Benefit overpayments under Labour nearing Pounds 2.5bn

Thursday, 20 April, 2006

Benefit overpayments had reached almost Pounds 2.5bn during Labour's time in power, and an overcomplicated system had led to "shocking" levels of error, the Conservatives said yesterday.

The Department for Work and Pensions revealed in answers to parliamentary questions from David Ruffley, the Conservative spokesman for welfare reform, that overpayment of income support caused by officials' errors had reached Pounds 1.17bn since 1997 and pension credit overpayment Pounds 540m.

Income support overpayments were one and a half times higher than in 1997-98 and pensions credit overpayment had trebled in the past three years.

Together with Pounds 910m excess paid in jobseekers allowance, the overpayment was almost Pounds 2.5bn, said Mr Ruffley, blaming the problem on an overcomplicated system.

James Plaskitt, minister for benefits, said an error taskforce had been set up to look at how mistakes made by officials administering benefits could be reduced.

"Last year, DWP paid out Pounds 110bn in benefits and over 97 per cent of that was paid correctly and on-time," Mr Plaskitt said. "The fact is, we are the first government to report measures of official error which last year stood at 0.8 per cent. Whilst this is low, we are determined to reduce it further."

High levels of error plague the tax credits system ad-ministered by Revenue & Customs. Giving evidence to the Commons Treasury committee yesterday, Sir David Varney, Revenue & Customs chairman, said overpayment was "an inherently complex problem" because it was often caused by multiple factors that were difficult to identify and eliminate. For example, it was difficult to track recent changes in claimants' household in-come and estimates were often wrong.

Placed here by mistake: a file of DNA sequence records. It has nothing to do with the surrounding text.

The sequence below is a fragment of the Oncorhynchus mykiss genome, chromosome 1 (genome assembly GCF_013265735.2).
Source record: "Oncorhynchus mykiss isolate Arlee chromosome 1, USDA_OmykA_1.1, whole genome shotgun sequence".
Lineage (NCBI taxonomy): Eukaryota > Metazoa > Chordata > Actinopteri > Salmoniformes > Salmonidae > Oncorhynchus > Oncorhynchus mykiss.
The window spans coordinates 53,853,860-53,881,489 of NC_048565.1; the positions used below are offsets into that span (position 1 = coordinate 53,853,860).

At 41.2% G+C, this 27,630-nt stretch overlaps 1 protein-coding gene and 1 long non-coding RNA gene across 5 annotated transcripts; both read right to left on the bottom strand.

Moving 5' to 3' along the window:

Sir David could give MPs no definitive figures on the causes of overpayment, saying the department was running a sample study to assess the levels and causes of fraud and error. But he disclosed that errors were more significant than fraud, although an investigation was under way into organised fraud and two people had been charged with money laundering offences.

Changes to procedures and recently revised, simplified forms would start to have a positive effect to reduce mistakes, he hoped, and some people whose circumstances were likely to change were now being contacted by Revenue & Customs.

But MPs were concerned that the increase to Pounds 25,000 in the amount of household income that would be disregarded in calculations of tax credit could make the system open to abuse as income was manipulated to make people temporarily eligible for a year of tax credits.

Sir David faced tough questioning about the Revenue decision to settle a dispute with EDS about the botched introduction of tax credits by making half of the Pounds 71.25m compensation de-pendent on the US-based company winning future government contracts.